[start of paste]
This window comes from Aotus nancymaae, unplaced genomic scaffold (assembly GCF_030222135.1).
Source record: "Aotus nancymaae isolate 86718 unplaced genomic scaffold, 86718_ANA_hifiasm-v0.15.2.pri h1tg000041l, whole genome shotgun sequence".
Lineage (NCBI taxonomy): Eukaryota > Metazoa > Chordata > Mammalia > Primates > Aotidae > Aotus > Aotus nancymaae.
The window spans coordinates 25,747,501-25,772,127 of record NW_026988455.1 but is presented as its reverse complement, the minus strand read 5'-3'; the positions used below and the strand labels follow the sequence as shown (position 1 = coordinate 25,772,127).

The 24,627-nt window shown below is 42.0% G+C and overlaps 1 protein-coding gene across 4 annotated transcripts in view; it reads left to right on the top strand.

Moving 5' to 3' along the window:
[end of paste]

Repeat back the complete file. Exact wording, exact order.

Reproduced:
This window comes from Aotus nancymaae, unplaced genomic scaffold (assembly GCF_030222135.1).
Source record: "Aotus nancymaae isolate 86718 unplaced genomic scaffold, 86718_ANA_hifiasm-v0.15.2.pri h1tg000041l, whole genome shotgun sequence".
Lineage (NCBI taxonomy): Eukaryota > Metazoa > Chordata > Mammalia > Primates > Aotidae > Aotus > Aotus nancymaae.
The window spans coordinates 25,747,501-25,772,127 of record NW_026988455.1 but is presented as its reverse complement, the minus strand read 5'-3'; the positions used below and the strand labels follow the sequence as shown (position 1 = coordinate 25,772,127).

The 24,627-nt window shown below is 42.0% G+C and overlaps 1 protein-coding gene across 4 annotated transcripts in view; it reads left to right on the top strand.

Moving 5' to 3' along the window: